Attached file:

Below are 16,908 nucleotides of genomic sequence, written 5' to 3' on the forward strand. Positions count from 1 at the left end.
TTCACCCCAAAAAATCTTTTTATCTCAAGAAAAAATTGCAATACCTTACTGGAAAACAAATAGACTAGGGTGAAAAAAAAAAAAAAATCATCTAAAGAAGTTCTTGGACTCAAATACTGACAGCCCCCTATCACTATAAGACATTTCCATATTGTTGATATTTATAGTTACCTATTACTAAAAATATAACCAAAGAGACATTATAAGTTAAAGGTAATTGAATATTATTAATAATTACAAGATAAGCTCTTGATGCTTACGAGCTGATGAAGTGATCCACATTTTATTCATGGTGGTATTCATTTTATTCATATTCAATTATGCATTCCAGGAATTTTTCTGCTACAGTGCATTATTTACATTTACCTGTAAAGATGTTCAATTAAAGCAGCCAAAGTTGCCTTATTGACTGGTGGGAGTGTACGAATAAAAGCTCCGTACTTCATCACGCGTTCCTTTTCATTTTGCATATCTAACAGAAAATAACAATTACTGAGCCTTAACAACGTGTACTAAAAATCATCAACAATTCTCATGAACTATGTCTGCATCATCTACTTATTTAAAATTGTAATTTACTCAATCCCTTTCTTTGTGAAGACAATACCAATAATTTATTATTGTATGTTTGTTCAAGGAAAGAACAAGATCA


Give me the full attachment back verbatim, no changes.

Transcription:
Below are 16,908 nucleotides of genomic sequence, written 5' to 3' on the forward strand. Positions count from 1 at the left end.
TTCACCCCAAAAAATCTTTTTATCTCAAGAAAAAATTGCAATACCTTACTGGAAAACAAATAGACTAGGGTGAAAAAAAAAAAAAAATCATCTAAAGAAGTTCTTGGACTCAAATACTGACAGCCCCCTATCACTATAAGACATTTCCATATTGTTGATATTTATAGTTACCTATTACTAAAAATATAACCAAAGAGACATTATAAGTTAAAGGTAATTGAATATTATTAATAATTACAAGATAAGCTCTTGATGCTTACGAGCTGATGAAGTGATCCACATTTTATTCATGGTGGTATTCATTTTATTCATATTCAATTATGCATTCCAGGAATTTTTCTGCTACAGTGCATTATTTACATTTACCTGTAAAGATGTTCAATTAAAGCAGCCAAAGTTGCCTTATTGACTGGTGGGAGTGTACGAATAAAAGCTCCGTACTTCATCACGCGTTCCTTTTCATTTTGCATATCTAACAGAAAATAACAATTACTGAGCCTTAACAACGTGTACTAAAAATCATCAACAATTCTCATGAACTATGTCTGCATCATCTACTTATTTAAAATTGTAATTTACTCAATCCCTTTCTTTGTGAAGACAATACCAATAATTTATTATTGTATGTTTGTTCAAGGAAAGAACAAGATCA